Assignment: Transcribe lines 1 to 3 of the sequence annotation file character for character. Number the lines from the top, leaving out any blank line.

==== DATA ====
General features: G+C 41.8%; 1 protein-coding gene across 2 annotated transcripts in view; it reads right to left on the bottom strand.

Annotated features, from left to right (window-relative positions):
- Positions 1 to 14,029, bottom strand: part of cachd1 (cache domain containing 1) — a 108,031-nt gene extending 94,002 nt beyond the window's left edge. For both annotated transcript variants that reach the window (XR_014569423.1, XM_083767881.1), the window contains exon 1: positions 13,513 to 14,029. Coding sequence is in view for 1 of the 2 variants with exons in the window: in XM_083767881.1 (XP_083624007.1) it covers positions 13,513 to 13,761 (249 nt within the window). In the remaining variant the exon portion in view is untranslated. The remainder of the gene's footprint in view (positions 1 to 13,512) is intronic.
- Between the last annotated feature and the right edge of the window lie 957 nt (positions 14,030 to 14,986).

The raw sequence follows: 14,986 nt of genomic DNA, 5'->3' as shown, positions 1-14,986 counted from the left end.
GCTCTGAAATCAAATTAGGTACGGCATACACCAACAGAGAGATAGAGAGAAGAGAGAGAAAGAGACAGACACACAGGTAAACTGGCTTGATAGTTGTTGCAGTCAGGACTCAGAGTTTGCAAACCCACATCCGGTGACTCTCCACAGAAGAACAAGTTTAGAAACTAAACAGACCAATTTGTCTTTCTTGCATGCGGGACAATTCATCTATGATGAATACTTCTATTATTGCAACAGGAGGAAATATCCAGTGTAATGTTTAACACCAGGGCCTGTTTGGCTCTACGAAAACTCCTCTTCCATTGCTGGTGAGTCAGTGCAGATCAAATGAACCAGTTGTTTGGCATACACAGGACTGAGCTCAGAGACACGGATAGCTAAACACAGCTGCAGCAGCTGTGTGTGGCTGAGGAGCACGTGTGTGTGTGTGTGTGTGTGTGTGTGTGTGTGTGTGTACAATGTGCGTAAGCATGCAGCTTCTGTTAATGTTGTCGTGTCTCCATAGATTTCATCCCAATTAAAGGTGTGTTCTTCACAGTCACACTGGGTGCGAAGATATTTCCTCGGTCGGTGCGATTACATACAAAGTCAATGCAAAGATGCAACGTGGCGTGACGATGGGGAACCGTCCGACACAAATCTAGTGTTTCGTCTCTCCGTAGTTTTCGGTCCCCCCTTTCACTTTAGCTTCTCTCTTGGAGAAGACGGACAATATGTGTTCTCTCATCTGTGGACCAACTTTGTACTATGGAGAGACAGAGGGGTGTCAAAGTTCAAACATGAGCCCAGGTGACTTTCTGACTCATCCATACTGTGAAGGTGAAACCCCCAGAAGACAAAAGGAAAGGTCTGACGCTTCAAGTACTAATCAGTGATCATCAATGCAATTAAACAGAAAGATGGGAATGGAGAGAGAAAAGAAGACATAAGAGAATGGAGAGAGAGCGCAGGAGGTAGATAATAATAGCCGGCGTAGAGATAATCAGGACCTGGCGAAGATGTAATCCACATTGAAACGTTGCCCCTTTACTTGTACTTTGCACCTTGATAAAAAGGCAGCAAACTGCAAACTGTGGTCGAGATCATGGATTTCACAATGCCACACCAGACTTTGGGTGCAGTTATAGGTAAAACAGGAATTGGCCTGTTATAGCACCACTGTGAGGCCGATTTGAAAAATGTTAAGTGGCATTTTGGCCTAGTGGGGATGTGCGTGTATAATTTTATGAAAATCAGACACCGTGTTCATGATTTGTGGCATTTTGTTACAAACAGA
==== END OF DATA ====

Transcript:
General features: G+C 41.8%; 1 protein-coding gene across 2 annotated transcripts in view; it reads right to left on the bottom strand.

Annotated features, from left to right (window-relative positions):
- Positions 1 to 14,029, bottom strand: part of cachd1 (cache domain containing 1) — a 108,031-nt gene extending 94,002 nt beyond the window's left edge. For both annotated transcript variants that reach the window (XR_014569423.1, XM_083767881.1), the window contains exon 1: positions 13,513 to 14,029. Coding sequence is in view for 1 of the 2 variants with exons in the window: in XM_083767881.1 (XP_083624007.1) it covers positions 13,513 to 13,761 (249 nt within the window). In the remaining variant the exon portion in view is untranslated. The remainder of the gene's footprint in view (positions 1 to 13,512) is intronic.